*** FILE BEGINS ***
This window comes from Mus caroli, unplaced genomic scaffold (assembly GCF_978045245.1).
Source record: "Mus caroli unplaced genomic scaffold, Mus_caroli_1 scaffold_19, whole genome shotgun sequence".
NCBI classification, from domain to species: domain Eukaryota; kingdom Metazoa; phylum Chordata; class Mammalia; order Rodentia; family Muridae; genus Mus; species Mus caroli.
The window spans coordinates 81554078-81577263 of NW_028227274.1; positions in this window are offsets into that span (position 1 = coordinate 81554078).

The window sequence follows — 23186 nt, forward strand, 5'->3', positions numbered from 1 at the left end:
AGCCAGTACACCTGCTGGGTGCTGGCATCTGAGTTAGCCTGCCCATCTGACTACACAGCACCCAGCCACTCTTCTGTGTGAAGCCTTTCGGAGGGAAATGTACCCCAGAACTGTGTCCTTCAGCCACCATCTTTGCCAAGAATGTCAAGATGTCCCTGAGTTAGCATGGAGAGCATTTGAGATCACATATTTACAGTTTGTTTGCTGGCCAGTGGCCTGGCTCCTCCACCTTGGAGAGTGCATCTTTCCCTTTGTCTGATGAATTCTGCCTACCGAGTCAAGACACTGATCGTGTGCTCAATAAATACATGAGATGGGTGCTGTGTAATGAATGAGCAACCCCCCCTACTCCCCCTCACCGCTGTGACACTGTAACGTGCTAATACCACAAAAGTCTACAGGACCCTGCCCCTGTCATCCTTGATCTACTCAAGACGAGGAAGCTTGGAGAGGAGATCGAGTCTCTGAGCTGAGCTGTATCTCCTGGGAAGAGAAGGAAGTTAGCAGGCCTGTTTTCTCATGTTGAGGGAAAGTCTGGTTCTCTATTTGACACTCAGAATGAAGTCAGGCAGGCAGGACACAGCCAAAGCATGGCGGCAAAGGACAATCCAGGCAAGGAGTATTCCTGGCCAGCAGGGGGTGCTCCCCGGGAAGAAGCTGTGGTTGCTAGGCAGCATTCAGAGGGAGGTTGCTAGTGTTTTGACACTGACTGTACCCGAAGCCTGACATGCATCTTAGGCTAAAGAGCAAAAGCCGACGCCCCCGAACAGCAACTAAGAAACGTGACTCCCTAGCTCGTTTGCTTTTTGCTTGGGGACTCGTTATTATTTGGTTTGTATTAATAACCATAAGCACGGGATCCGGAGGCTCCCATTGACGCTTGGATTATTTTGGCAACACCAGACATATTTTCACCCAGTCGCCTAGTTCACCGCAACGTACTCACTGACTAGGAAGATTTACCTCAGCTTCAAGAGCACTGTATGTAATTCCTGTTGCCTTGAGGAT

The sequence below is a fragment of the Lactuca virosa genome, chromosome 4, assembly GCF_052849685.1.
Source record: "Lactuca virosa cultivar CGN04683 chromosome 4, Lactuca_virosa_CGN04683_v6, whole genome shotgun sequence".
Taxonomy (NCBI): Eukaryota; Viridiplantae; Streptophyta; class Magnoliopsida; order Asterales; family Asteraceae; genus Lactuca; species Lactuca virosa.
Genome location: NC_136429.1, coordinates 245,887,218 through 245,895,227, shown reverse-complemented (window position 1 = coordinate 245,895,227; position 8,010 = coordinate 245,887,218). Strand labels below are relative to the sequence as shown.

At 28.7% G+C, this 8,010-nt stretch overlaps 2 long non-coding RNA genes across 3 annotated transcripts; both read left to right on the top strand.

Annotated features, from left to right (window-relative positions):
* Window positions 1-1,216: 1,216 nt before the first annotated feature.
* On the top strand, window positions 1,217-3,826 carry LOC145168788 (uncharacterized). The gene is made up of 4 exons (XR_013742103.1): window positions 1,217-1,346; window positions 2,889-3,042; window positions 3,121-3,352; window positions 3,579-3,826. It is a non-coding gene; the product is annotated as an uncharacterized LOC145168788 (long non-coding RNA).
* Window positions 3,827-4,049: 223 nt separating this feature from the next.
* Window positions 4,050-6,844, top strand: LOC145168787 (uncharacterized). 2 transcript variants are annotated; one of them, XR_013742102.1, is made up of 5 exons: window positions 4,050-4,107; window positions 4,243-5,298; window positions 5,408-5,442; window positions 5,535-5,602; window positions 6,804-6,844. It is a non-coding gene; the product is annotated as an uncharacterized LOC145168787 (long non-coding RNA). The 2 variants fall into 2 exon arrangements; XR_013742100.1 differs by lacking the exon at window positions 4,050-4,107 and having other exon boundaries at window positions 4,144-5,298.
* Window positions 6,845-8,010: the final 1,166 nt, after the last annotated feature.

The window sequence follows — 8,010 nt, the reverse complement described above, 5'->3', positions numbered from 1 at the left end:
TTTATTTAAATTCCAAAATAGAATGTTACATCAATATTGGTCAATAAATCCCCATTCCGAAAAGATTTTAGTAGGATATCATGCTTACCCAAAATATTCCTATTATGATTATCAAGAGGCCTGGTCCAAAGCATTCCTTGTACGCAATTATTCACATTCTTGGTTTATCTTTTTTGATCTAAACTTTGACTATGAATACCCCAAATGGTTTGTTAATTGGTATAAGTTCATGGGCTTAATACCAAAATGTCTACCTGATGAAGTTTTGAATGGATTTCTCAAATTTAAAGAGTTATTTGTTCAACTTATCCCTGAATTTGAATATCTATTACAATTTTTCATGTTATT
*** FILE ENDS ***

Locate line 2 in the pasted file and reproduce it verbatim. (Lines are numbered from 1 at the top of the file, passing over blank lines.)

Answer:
Source record: "Mus caroli unplaced genomic scaffold, Mus_caroli_1 scaffold_19, whole genome shotgun sequence".